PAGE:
With regular personal gardening sessions from the ‘beyond-green-thumb-talent’ at Victory Gardens, I’ve learned the growing part of an edible garden, and am knee deep into the harvesting part. Once harvesting starts so does the regular maintenance and nurturing of the plants that are providing food. It’s a good idea to keep an eye out for pests that want to gobble up your greens while you’re away doing other things.
The Small White Cabbage Butterfly (Pieris rapae) has been visiting my garden on a daily basis. I used to praise her random appearance, “Oh, look she likes to visit the collards, how sweet!”
Not quite so sweet, I have discovered. The offspring from the Small White Cabbage Butterfly is called an imported cabbageworm – meaning it’s not native to North America, and it does major damage to cabbage, kale, collards, and others from the Brassica (mustard) family.
“It was accidentally introduced to Québec, Canada around 1860 and spread rapidly throughout North America.”
First, the lovely Small White Cabbage Butterfly visits the leaves and lays her eggs. This is what the egg sack looks like (see below; with size reference to a penny).
If you don’t pick it off, then it will mature into a green cabbage worm (below). At most stages of the life cycle it is very difficult to see the cabbageworm on the underside of the leaves. Their size and colouring is their self-defence. When you see the amount of damage one of these cabbageworm’s is capable, you would expect them to be very large (like the one pictured below). This is not always the case, so narrow your gaze and practice looking for very small.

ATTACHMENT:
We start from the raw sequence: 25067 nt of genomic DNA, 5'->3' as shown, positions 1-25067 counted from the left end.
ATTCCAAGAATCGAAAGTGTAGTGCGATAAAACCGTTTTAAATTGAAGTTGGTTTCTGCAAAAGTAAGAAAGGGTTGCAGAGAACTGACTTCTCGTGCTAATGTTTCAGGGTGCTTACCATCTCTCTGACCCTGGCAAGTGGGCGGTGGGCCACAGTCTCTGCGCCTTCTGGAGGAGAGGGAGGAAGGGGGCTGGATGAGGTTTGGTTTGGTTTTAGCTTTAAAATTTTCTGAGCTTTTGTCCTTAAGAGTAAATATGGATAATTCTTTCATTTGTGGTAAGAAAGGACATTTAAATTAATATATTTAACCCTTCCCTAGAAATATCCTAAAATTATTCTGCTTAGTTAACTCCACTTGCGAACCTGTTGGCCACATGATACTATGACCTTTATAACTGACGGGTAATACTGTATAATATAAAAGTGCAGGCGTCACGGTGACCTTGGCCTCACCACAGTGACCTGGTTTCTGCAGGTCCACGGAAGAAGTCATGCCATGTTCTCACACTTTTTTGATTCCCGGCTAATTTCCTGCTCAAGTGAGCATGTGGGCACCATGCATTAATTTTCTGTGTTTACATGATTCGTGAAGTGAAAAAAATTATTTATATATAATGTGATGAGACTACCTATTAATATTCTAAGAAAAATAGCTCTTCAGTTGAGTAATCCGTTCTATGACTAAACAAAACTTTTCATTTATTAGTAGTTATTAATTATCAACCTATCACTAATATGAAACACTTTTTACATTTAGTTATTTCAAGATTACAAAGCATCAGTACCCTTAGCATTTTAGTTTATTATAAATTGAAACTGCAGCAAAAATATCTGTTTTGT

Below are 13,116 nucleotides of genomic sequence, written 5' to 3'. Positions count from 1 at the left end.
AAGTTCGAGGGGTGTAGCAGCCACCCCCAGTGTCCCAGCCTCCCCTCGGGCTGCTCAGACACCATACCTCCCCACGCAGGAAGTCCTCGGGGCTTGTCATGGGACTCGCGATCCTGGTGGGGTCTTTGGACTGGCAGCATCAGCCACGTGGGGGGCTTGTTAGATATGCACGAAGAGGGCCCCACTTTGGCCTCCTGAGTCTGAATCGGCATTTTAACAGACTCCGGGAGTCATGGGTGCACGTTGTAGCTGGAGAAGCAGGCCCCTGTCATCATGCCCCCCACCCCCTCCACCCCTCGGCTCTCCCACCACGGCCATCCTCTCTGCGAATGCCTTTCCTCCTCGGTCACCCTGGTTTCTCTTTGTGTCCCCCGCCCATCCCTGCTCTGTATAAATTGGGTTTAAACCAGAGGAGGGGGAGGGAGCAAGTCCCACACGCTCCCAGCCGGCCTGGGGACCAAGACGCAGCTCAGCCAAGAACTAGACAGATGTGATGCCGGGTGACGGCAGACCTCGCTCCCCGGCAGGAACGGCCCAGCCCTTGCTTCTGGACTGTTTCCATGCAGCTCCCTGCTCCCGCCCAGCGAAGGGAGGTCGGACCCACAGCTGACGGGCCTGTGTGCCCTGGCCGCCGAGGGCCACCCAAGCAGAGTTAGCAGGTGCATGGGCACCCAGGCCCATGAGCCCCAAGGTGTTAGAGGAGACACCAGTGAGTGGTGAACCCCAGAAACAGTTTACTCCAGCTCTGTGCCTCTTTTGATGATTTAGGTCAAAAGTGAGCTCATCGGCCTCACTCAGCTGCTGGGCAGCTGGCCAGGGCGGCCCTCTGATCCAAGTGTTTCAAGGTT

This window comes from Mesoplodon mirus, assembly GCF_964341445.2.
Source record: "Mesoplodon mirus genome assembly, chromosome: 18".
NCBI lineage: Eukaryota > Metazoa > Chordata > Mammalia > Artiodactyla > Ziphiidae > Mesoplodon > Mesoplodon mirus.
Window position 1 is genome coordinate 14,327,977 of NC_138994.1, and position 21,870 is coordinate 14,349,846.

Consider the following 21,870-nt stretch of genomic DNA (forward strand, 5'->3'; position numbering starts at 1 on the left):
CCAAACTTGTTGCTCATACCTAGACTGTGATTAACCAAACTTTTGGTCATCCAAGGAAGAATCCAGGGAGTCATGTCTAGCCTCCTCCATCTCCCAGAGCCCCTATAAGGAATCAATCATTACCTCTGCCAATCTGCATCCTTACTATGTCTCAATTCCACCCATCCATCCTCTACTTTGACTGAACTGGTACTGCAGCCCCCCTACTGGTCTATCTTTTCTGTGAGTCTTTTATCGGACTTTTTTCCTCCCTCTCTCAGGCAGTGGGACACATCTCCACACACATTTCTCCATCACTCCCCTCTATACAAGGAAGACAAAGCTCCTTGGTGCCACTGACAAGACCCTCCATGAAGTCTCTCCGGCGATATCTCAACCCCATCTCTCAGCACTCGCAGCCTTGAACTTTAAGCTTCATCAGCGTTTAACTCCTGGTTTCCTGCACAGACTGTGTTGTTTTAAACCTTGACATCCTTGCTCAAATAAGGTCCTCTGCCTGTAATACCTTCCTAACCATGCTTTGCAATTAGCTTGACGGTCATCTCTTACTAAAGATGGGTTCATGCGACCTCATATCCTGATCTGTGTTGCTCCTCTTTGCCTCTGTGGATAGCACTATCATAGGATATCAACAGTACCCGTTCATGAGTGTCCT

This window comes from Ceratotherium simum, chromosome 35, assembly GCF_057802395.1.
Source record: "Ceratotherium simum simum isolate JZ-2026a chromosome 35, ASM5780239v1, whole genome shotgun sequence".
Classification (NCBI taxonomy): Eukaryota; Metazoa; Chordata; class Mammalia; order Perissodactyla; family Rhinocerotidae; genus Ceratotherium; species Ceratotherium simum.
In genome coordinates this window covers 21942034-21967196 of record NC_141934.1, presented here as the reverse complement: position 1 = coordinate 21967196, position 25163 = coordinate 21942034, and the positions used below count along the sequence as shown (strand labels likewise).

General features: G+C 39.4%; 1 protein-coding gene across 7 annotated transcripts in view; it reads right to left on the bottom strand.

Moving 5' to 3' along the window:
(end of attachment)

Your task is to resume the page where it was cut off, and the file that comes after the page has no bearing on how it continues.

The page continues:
The image below shows how the cabbageworm, as it begins to pupate, has spun a silk pad, attaching himself to the underside of the collard leaf. In this state it is very difficult to see the metamorphosis.
Luckily, I get unsolicited pest control from the birds that visit my garden. Lately, I’ve noticed more birds hanging around my Kale and Swiss Chard pots. I was wondering what they were doing…? Turns out they are my best helpers. It’s nice working cooperatively.
Though I appreciate the beauty of all beings, I can be found discouraging the Small White Cabbage Butterfly from landing on my cruciferous vegetables. However, the Small White Cabbage Butterfly does do her fair share of pollinating various flowers. There is always good with the bad. And maybe the point is to understand, like in all areas, that balance is key.
It is definitely a challenge to garden compassionately. I don’t like the idea of drowning insect pests because they all have a role to play in the balance of nature. And what to do with the eggs and cabbageworms that I remove from these leaves? I decided that I might collect them in a bucket and deliver them once a week to the chickens at a local farm, (who provide us with nourishing eggs), unless the birds from my garden get their beaks on them first.
 Howe, William H.; editor, coordinating; al.], illustrator & twenty contributors—contributors, David L. Bauer … [et (1975). The Butterflies of North America. Garden City, N.Y.: Doubleday.
Tagged: Birds, Brassica, cabbageworm, collards, Edible Garden, eggs, Environment, harvesting, Insects, kale, larvae, life cycle, maintenance, metamorphosis, mustard family, pest control, pupae, pupate, silk pad, Small White Cabbage Butterfly, Swiss Chard, Victory Gardens